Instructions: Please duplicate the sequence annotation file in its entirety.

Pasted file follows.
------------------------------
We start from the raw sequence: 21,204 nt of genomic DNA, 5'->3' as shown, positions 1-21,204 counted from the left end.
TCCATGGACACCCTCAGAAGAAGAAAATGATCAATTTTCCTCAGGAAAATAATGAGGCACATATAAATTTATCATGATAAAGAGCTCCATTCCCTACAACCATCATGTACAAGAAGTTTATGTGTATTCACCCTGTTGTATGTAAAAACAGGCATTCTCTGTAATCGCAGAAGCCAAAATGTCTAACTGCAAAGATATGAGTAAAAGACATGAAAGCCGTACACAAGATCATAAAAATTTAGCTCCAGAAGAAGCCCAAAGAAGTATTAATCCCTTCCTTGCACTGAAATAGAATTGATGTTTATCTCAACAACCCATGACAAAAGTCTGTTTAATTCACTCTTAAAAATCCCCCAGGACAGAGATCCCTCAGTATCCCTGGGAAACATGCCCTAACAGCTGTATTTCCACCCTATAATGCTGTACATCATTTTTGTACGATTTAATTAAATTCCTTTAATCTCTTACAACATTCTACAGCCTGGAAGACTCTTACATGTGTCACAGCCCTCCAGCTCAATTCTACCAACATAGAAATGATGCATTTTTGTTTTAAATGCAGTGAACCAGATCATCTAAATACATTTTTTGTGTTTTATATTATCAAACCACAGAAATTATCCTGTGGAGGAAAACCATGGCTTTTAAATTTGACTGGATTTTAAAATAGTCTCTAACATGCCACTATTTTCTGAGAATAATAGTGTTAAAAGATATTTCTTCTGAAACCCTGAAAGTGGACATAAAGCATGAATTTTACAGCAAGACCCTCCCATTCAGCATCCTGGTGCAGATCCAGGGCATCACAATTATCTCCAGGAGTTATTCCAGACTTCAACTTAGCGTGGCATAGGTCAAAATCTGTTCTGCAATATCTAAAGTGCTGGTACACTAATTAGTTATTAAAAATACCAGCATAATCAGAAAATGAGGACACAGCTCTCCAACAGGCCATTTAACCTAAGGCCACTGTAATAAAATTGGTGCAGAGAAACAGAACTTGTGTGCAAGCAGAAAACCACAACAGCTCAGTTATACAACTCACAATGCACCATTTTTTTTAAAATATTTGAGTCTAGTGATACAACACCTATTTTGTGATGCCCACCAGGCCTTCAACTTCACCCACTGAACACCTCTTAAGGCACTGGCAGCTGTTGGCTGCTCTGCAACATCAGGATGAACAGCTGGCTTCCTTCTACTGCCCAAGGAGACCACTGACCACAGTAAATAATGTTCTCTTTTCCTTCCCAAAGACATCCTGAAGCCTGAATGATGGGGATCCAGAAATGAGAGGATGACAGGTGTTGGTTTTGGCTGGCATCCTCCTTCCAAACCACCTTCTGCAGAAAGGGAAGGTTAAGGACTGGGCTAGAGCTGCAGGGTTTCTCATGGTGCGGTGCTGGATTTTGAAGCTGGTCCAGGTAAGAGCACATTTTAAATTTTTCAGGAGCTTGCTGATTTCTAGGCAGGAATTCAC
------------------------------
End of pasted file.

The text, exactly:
We start from the raw sequence: 21,204 nt of genomic DNA, 5'->3' as shown, positions 1-21,204 counted from the left end.
TCCATGGACACCCTCAGAAGAAGAAAATGATCAATTTTCCTCAGGAAAATAATGAGGCACATATAAATTTATCATGATAAAGAGCTCCATTCCCTACAACCATCATGTACAAGAAGTTTATGTGTATTCACCCTGTTGTATGTAAAAACAGGCATTCTCTGTAATCGCAGAAGCCAAAATGTCTAACTGCAAAGATATGAGTAAAAGACATGAAAGCCGTACACAAGATCATAAAAATTTAGCTCCAGAAGAAGCCCAAAGAAGTATTAATCCCTTCCTTGCACTGAAATAGAATTGATGTTTATCTCAACAACCCATGACAAAAGTCTGTTTAATTCACTCTTAAAAATCCCCCAGGACAGAGATCCCTCAGTATCCCTGGGAAACATGCCCTAACAGCTGTATTTCCACCCTATAATGCTGTACATCATTTTTGTACGATTTAATTAAATTCCTTTAATCTCTTACAACATTCTACAGCCTGGAAGACTCTTACATGTGTCACAGCCCTCCAGCTCAATTCTACCAACATAGAAATGATGCATTTTTGTTTTAAATGCAGTGAACCAGATCATCTAAATACATTTTTTGTGTTTTATATTATCAAACCACAGAAATTATCCTGTGGAGGAAAACCATGGCTTTTAAATTTGACTGGATTTTAAAATAGTCTCTAACATGCCACTATTTTCTGAGAATAATAGTGTTAAAAGATATTTCTTCTGAAACCCTGAAAGTGGACATAAAGCATGAATTTTACAGCAAGACCCTCCCATTCAGCATCCTGGTGCAGATCCAGGGCATCACAATTATCTCCAGGAGTTATTCCAGACTTCAACTTAGCGTGGCATAGGTCAAAATCTGTTCTGCAATATCTAAAGTGCTGGTACACTAATTAGTTATTAAAAATACCAGCATAATCAGAAAATGAGGACACAGCTCTCCAACAGGCCATTTAACCTAAGGCCACTGTAATAAAATTGGTGCAGAGAAACAGAACTTGTGTGCAAGCAGAAAACCACAACAGCTCAGTTATACAACTCACAATGCACCATTTTTTTTAAAATATTTGAGTCTAGTGATACAACACCTATTTTGTGATGCCCACCAGGCCTTCAACTTCACCCACTGAACACCTCTTAAGGCACTGGCAGCTGTTGGCTGCTCTGCAACATCAGGATGAACAGCTGGCTTCCTTCTACTGCCCAAGGAGACCACTGACCACAGTAAATAATGTTCTCTTTTCCTTCCCAAAGACATCCTGAAGCCTGAATGATGGGGATCCAGAAATGAGAGGATGACAGGTGTTGGTTTTGGCTGGCATCCTCCTTCCAAACCACCTTCTGCAGAAAGGGAAGGTTAAGGACTGGGCTAGAGCTGCAGGGTTTCTCATGGTGCGGTGCTGGATTTTGAAGCTGGTCCAGGTAAGAGCACATTTTAAATTTTTCAGGAGCTTGCTGATTTCTAGGCAGGAATTCAC